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Marvell’s new chips will bring cost of eBooks to under $100

November 3, 2009

from Venture Beat

November 2, 2009 | Dean Takahashi

 

The eBook readers from Amazon.com and Sony have been clunky. They turn pages slowly and don’t have many bells and whistles beyond wireless communications and black-and-white displays. Over time, that’s going to change as chip makers and others apply their talents to new electronic book gadgets.

Chip maker Marvell is announcing today that it has created a new ARM-based microprocessor tailored for the eBook market. Together, with Marvell’s other components, the new chip can be used in more functional eBooks with six-inch screens that could eventually cost under $100. Amazon’s original Kindle eBook reader, the most popular one on the market, costs $259.

Jack Bing, director of technical marketing at Santa Clara, Calif.-based Marvell, said in an interview that the chip maker has integrated the E Ink electronic paper technology into a specific new member of its Armada microprocessor family. No longer is it necessary to have a separate and costly e-paper subsystem. By doing so, Marvell has been able to cut about 15 percent of the costs of an eBook system.

Bing said that the newer eBook readers based on the technology will be able to turn pages instantaneously in less than a second, compared to a second or more for current eBook readers. The chip will also support eBook readers with screens larger than 9.7 inches.

“The goal is to get the technology into mass adoption,” Bing said.

These new eBooks will be available in the first quarter of 2010. They won’t initially be priced at under $100, but they are expected to get there eventually. Marvell announced its Armada family of processors earlier this month. It worked on the processors, which are based on the Intel Xscale technology that it bought in 2006, for almost four years. This new eBook chip, the Armada 166E, runs at more than a gigahertz and is based on the Armada 100 series chip designs.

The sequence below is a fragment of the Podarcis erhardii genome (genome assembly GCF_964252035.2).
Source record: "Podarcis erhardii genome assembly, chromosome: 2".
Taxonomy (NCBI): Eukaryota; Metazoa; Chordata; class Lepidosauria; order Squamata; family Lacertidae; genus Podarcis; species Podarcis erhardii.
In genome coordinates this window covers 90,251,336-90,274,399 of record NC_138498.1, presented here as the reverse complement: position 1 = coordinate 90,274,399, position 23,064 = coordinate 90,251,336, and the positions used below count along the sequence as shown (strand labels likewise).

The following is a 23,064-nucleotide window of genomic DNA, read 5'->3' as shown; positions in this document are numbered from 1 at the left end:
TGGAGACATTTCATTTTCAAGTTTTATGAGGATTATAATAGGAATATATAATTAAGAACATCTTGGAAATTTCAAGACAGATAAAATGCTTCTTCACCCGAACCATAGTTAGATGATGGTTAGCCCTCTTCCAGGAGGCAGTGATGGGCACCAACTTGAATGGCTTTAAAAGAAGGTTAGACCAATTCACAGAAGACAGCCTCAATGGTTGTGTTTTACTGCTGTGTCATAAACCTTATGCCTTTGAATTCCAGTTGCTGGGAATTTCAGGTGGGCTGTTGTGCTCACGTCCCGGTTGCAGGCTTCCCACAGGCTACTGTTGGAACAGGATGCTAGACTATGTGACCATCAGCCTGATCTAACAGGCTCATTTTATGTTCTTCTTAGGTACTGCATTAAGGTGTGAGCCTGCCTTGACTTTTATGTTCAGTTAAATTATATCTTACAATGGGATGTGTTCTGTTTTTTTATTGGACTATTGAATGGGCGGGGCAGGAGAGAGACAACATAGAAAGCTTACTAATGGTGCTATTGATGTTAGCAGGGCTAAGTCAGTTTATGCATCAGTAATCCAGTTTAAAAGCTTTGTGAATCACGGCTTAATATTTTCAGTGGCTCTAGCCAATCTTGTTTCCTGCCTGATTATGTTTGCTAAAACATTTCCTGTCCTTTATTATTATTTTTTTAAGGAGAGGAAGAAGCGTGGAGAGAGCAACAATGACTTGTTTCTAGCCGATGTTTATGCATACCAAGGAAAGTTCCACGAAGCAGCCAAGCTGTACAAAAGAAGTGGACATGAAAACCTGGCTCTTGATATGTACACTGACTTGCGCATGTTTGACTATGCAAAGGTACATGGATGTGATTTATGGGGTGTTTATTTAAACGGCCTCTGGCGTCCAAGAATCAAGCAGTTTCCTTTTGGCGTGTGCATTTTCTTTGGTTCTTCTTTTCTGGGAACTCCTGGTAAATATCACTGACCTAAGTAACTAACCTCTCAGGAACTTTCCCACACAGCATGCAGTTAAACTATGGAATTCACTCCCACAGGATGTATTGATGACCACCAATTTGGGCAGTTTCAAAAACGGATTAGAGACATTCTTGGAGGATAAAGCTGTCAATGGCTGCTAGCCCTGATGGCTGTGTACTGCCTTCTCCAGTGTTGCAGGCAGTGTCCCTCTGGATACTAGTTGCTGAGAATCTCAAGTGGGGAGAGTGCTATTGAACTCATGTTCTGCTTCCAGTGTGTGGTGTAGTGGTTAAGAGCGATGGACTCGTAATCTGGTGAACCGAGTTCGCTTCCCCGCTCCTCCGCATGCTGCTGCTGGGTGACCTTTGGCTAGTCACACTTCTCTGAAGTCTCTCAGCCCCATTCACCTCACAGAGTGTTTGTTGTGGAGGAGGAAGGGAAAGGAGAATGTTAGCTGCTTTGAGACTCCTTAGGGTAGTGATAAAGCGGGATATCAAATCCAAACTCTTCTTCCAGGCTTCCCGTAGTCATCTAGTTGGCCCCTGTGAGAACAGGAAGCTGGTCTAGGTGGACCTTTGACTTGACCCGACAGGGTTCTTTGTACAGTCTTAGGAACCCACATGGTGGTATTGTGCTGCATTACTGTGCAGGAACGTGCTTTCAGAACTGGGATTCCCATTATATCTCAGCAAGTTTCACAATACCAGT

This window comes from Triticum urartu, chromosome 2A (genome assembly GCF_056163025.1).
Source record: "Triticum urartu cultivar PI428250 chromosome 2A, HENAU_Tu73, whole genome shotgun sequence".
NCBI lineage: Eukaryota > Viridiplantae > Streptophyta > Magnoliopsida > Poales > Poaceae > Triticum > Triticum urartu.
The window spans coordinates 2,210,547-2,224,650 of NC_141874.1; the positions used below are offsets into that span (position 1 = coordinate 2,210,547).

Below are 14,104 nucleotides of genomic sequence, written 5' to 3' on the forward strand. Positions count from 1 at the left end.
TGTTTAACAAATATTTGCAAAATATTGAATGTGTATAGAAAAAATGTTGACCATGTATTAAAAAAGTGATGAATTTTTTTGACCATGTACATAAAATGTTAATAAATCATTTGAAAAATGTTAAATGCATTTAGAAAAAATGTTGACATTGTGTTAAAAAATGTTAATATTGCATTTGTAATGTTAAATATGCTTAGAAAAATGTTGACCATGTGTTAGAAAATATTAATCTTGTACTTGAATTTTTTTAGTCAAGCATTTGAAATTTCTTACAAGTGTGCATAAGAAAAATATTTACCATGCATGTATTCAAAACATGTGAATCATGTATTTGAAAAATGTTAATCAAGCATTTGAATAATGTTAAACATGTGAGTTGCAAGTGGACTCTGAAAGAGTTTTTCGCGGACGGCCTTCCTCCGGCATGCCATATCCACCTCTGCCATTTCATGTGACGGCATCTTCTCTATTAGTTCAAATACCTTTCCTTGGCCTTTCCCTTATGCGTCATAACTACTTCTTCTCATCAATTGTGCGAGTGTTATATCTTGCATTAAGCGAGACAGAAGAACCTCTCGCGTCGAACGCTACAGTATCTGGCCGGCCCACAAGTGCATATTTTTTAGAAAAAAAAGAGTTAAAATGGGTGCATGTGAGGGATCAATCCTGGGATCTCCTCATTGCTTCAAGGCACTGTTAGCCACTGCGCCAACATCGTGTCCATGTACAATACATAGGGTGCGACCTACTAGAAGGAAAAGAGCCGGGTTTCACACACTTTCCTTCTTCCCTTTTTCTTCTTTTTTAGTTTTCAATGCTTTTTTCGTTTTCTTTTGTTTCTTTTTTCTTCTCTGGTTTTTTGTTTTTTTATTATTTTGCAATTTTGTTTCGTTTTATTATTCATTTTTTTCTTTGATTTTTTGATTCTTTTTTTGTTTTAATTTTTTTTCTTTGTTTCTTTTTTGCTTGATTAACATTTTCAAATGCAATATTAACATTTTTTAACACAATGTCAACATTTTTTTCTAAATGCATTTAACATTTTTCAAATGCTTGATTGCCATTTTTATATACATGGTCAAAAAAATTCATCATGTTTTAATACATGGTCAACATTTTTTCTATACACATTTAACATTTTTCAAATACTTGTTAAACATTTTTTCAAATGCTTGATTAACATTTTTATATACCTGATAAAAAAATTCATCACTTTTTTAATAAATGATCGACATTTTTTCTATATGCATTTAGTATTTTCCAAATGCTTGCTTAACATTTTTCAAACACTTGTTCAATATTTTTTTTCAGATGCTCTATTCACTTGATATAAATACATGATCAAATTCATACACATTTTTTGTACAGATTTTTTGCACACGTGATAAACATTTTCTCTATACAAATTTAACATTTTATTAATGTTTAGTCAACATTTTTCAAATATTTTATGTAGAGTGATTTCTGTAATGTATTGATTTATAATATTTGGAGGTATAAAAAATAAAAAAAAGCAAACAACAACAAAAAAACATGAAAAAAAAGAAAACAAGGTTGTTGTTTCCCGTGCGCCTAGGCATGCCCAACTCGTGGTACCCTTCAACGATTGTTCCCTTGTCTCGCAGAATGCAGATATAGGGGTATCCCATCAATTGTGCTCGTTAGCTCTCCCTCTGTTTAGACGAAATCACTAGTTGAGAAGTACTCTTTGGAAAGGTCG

The chips are based on the ARM microprocessor designs, which are shipping in 600 million Marvell-based chips each year. But while others rely upon core technology from ARM, Marvell designs the cores — or processor brains — that it uses itself.

Rivals in the market for eBook chips include Freescale, Texas Instruments, and Samsung. The original Amazon Kindle uses a Marvell chip, but the newer Kindle uses a Freescale chip.

Marvell said customers for its chip will announce their products at the Consumer Electronics Show in January. Some of the devices will have two displays, including a color screen that can be used to browse through electronic bookstores. They will also have the ability to download eBooks via wireless data connections such as Wi-Fi or 3G networks. The devices may also use Google’s Android operating system.

One of the customers for the new chip is Entourage, which will use the Marvell device in its upcoming Edge eBook reader. Another Marvell customer is Plastic Logic, which is launching its Que eBook reader in the first quarter.

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